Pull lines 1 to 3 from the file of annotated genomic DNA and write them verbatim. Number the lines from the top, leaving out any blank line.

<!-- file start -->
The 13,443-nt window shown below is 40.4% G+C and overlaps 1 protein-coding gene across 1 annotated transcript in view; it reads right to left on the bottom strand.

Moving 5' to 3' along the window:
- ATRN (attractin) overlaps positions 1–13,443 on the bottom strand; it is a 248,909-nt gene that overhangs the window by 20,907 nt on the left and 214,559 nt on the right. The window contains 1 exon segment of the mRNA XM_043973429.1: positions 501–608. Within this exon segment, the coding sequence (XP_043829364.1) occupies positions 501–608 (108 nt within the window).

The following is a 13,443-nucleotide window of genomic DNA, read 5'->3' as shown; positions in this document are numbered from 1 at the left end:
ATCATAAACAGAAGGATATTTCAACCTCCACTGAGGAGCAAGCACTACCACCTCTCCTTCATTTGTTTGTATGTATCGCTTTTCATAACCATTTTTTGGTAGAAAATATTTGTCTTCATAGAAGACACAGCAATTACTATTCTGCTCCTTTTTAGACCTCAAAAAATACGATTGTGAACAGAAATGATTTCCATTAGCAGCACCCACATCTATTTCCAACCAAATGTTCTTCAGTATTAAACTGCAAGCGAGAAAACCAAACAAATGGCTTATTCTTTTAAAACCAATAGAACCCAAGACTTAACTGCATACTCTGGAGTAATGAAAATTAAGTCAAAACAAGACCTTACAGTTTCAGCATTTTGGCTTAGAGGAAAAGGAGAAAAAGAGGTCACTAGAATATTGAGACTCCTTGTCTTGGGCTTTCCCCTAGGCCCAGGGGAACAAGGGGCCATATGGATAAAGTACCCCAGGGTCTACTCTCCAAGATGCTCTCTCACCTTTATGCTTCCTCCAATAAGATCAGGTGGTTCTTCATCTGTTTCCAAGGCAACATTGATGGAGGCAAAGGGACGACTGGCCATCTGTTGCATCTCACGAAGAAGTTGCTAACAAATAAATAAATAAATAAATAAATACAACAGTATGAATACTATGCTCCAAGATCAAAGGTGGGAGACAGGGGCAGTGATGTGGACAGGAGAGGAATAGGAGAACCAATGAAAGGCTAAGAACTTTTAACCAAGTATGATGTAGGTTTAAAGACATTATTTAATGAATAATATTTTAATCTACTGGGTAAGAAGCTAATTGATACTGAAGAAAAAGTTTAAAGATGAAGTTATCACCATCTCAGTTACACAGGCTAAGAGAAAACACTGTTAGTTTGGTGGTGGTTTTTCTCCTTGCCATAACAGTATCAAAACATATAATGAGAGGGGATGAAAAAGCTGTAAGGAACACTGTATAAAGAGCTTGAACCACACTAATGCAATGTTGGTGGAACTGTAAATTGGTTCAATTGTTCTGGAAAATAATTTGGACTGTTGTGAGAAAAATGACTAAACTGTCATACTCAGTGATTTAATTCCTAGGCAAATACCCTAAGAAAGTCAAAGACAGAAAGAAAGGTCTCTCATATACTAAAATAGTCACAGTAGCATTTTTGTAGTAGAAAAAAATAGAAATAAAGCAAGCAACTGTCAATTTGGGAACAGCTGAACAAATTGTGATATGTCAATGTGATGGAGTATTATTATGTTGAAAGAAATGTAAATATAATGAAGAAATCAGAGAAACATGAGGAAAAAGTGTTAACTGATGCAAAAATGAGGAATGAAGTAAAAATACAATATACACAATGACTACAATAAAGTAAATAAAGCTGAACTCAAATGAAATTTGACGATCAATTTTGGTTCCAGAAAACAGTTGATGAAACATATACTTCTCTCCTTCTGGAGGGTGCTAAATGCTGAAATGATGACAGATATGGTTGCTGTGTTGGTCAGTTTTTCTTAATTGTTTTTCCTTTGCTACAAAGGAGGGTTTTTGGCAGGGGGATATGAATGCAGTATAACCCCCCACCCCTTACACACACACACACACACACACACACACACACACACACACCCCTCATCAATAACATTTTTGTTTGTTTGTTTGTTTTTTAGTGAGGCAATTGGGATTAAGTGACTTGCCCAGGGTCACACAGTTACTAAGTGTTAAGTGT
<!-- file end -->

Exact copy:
The 13,443-nt window shown below is 40.4% G+C and overlaps 1 protein-coding gene across 1 annotated transcript in view; it reads right to left on the bottom strand.

Moving 5' to 3' along the window:
- ATRN (attractin) overlaps positions 1–13,443 on the bottom strand; it is a 248,909-nt gene that overhangs the window by 20,907 nt on the left and 214,559 nt on the right. The window contains 1 exon segment of the mRNA XM_043973429.1: positions 501–608. Within this exon segment, the coding sequence (XP_043829364.1) occupies positions 501–608 (108 nt within the window).